TORONTO, Dec. 4, 2020 /CNW/ – World Animal Protection is advising people not to buy an exotic pet as a gift this holiday season. These animals include turtles, lizards and exotic birds, such as parrots.
The charity is concerned about an increased interest in these unique creatures due to tactics such as advertising, which portrays the idea that owning an exotic animal is trendy and cool. But nothing is further from the truth.
While most people want exotic pets because they appreciate animals, many don’t know that millions of these animals are either snatched from their natural environment or bred in captivity and suffer horribly from the exotic pet trade. It’s become a multi-billion-dollar industry that continues to grow.
Exotic animals are often shipped long distances before reaching their new home. Mortality rates are thought to be high, one study suggests that 81% of reptiles die in the trade annually. If they survive, they continue to suffer in owners’ homes because they often are not provided with adequate food, space, and enrichment. This takes a toll on their mental and physical health.
Polling of Canadian exotic pet owners conducted by Strategic Communications Inc. showed that 43% surveyed acknowledged to have bought their animal on impulse.
Michèle Hamers, Wildlife Campaign Manager with World Animal Protection says, “It’s really pet stores, like PetSmart, that drive spontaneous purchasing behaviours because first time buyers tend to get their animals at those types of stores. Uninformed first-time owners only realize after they bring them home, that taking care of an exotic animal is difficult and expensive.”
When owners decide that they can no longer care for their exotic pet, they are disposed of at shelters or may end up being released into the environment, potentially causing harm to the ecosystem, as has happened with red- eared slider turtles.
There is also a risk for humans when purchasing an exotic pet because they can carry diseases that can be transmitted to their owner, such as salmonella.
It’s not hard to get a hold of an exotic animal either. People can buy them in stores, exotic pet expos and online. However, with exotic pet expos on hold due to COVID-19 and the numbers of customers in stores reduced, there is concern that more animals will be purchased online .This means more animals could suffer as a result because there is no oversight online.
World Animal Protection’s desktop research shows that there are over 300 exotic animal breeders in Canada who breed exotic birds, reptiles and small mammals.
Hamers adds that, “Most of these wild animals suffer at every step in the trade chain. The breeding and sales of exotic animals is often poorly regulated and many of these businesses operate according to their own standards. The truth is that captivity can never replace a natural environment and it’s nearly impossible to meet the complex needs of a wild animal to keep them happy and healthy. We understand most owners mean well, but wild animals do not belong in captivity, so please think twice this holiday season.”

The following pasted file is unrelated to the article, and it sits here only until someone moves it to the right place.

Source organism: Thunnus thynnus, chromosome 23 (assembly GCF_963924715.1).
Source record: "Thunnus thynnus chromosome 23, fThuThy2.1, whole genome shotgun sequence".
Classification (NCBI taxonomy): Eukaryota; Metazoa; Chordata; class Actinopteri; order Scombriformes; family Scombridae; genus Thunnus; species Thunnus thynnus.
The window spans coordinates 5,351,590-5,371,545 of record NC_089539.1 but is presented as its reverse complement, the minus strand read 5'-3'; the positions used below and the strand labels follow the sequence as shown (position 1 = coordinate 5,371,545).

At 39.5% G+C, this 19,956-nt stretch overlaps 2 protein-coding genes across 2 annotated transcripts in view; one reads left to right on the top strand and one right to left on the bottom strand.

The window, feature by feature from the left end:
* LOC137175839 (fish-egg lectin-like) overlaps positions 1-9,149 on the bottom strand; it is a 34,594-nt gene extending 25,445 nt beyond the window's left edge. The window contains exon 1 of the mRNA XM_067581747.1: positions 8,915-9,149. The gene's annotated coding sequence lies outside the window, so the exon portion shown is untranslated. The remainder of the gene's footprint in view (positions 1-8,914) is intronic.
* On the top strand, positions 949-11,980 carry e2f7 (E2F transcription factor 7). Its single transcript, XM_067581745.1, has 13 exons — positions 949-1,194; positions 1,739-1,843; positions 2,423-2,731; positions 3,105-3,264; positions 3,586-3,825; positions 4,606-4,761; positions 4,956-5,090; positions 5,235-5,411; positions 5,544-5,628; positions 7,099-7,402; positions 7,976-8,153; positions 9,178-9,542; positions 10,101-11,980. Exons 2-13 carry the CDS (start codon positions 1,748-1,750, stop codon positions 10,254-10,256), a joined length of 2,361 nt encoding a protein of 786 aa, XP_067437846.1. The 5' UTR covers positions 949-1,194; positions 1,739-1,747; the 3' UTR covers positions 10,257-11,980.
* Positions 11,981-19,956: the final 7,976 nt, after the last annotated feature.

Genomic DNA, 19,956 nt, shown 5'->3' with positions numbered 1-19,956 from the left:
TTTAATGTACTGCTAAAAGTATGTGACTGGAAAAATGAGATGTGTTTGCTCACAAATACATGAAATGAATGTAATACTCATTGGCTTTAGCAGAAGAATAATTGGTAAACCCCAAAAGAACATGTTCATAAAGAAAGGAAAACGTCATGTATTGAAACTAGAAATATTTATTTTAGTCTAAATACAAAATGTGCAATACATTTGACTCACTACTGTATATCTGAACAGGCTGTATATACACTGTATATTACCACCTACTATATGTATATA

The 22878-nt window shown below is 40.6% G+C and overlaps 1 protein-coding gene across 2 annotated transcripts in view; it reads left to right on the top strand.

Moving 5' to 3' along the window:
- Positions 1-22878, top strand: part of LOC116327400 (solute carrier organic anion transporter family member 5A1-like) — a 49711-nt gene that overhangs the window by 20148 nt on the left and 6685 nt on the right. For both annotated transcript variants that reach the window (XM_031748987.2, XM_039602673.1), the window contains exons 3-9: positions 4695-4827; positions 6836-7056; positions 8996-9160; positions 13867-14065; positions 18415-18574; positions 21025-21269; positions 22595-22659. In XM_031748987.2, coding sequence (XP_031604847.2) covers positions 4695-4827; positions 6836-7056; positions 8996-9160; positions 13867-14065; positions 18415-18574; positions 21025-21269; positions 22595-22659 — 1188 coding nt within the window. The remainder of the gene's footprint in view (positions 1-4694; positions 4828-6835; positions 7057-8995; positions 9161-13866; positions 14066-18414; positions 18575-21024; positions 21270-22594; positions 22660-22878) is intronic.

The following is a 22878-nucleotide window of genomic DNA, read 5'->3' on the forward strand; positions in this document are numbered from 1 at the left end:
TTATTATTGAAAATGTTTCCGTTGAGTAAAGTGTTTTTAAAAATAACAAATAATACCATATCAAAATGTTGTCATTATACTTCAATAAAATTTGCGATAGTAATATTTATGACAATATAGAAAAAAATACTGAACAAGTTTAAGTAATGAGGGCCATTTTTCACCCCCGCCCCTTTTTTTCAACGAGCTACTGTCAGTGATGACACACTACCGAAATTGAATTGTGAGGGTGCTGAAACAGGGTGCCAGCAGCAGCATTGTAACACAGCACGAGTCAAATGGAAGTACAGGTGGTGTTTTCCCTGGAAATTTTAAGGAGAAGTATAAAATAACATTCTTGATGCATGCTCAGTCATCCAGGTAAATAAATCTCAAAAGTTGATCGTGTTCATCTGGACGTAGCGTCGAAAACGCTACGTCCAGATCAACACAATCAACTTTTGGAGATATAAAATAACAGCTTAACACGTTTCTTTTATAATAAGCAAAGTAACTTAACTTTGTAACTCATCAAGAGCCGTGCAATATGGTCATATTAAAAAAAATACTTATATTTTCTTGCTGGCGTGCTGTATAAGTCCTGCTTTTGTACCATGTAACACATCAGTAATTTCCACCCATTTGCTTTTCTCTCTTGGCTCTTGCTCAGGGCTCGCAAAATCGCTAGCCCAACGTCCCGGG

For Rob Laidlaw, Executive Director of the animal welfare charity Zoocheck, the issue of exotic pet ownership hits close to home. As a youth he owned exotic pets, including reptiles and a wide variety of fish species. After years of keeping them, he realized the quality of their lives was not good, so he decided to stop buying them. Advocating for animals is now his lifelong passion.
He says, “Relationships established with a pet such as a cat or dog can be reciprocal and positive. Not so for most exotic animals. Relationships with them are typically very one-sided. The person who keeps an exotic animal may get an interesting hobby or a conversation piece, but the animal usually doesn’t get a lot in return except a life of boredom and deprivation.”
Both charities are hoping the Canadian government will help implement a ban on the global wildlife trade, including the exotic pet trade in Canada. The wildlife trade is a risk to animal welfare, biodiversity and public health, as has been evident with the Covid-19 pandemic. Furthermore, 70% of Canadians support a ban on the commercial wildlife trade. Banning the trade, could help prevent future pandemics and reduce suffering for millions of animals used as pets.
Notes to Editors:
See our full report on exotic pet ownership in Canada here .
About World Animal Protection
From our offices around the world, including China, Australia, Brazil, Kenya and Canada, we move the world to protect animals. Last year, we gave more than 3 billion animals better lives through our campaigns that focus on animals in the wild, animals in disasters, animals in communities and animals in farming. For more information visit www.worldanimalprotection.ca
SOURCE World Animal Protection